The backs of graduates in red caps and gowns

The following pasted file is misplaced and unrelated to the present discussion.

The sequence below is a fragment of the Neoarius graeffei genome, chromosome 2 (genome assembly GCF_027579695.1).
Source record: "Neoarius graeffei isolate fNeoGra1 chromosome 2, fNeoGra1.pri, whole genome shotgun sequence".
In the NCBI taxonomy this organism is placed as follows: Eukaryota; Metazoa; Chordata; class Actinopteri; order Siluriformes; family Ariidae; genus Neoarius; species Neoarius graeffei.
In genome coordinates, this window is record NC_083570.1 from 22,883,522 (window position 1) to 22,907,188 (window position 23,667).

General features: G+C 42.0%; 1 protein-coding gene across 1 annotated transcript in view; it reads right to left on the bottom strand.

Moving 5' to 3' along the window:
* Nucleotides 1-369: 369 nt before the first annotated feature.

It’s easy to see Deep Springs College—a tiny, highly selective two-year liberal-arts institution just outside Death Valley—as a bastion of tradition. The school was founded in 1917 by the electricity tycoon L.L. Nunn to create service-oriented leaders, and in many ways it can seem like a finishing school for intellectual cowboys. The 25 or so students are all male. They spend their days engaging in both manual labor (the college is a working cattle ranch) and classroom discourse (syllabi skew toward the Western canon). Alcohol and drugs aren’t permitted during the seven-week academic terms, and the community enforces a strict isolation policy that prohibits students from leaving the Deep Springs Valley except in cases of emergency or religious observance. Even the drive to the college evokes cinematic scenes of frontier outposts.